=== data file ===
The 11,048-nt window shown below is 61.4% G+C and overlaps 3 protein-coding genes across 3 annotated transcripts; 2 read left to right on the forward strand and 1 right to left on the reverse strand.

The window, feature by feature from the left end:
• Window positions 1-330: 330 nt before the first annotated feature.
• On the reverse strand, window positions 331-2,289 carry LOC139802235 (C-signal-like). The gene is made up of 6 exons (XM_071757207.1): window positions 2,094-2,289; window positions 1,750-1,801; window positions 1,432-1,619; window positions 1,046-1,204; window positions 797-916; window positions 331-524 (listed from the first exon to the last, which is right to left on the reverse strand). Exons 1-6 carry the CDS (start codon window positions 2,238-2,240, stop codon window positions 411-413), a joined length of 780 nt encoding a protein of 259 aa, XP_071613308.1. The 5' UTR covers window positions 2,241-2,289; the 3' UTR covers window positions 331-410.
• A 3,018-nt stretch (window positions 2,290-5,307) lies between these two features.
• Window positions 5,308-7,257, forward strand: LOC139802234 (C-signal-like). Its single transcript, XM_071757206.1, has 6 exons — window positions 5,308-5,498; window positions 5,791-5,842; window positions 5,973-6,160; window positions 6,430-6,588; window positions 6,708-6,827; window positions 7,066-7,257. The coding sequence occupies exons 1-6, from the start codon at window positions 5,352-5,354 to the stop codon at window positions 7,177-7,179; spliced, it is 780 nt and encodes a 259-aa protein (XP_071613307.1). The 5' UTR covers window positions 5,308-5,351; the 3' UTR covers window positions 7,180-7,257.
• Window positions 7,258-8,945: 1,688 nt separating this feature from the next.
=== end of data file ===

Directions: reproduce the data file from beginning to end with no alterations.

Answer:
The 11,048-nt window shown below is 61.4% G+C and overlaps 3 protein-coding genes across 3 annotated transcripts; 2 read left to right on the forward strand and 1 right to left on the reverse strand.

The window, feature by feature from the left end:
• Window positions 1-330: 330 nt before the first annotated feature.
• On the reverse strand, window positions 331-2,289 carry LOC139802235 (C-signal-like). The gene is made up of 6 exons (XM_071757207.1): window positions 2,094-2,289; window positions 1,750-1,801; window positions 1,432-1,619; window positions 1,046-1,204; window positions 797-916; window positions 331-524 (listed from the first exon to the last, which is right to left on the reverse strand). Exons 1-6 carry the CDS (start codon window positions 2,238-2,240, stop codon window positions 411-413), a joined length of 780 nt encoding a protein of 259 aa, XP_071613308.1. The 5' UTR covers window positions 2,241-2,289; the 3' UTR covers window positions 331-410.
• A 3,018-nt stretch (window positions 2,290-5,307) lies between these two features.
• Window positions 5,308-7,257, forward strand: LOC139802234 (C-signal-like). Its single transcript, XM_071757206.1, has 6 exons — window positions 5,308-5,498; window positions 5,791-5,842; window positions 5,973-6,160; window positions 6,430-6,588; window positions 6,708-6,827; window positions 7,066-7,257. The coding sequence occupies exons 1-6, from the start codon at window positions 5,352-5,354 to the stop codon at window positions 7,177-7,179; spliced, it is 780 nt and encodes a 259-aa protein (XP_071613307.1). The 5' UTR covers window positions 5,308-5,351; the 3' UTR covers window positions 7,180-7,257.
• Window positions 7,258-8,945: 1,688 nt separating this feature from the next.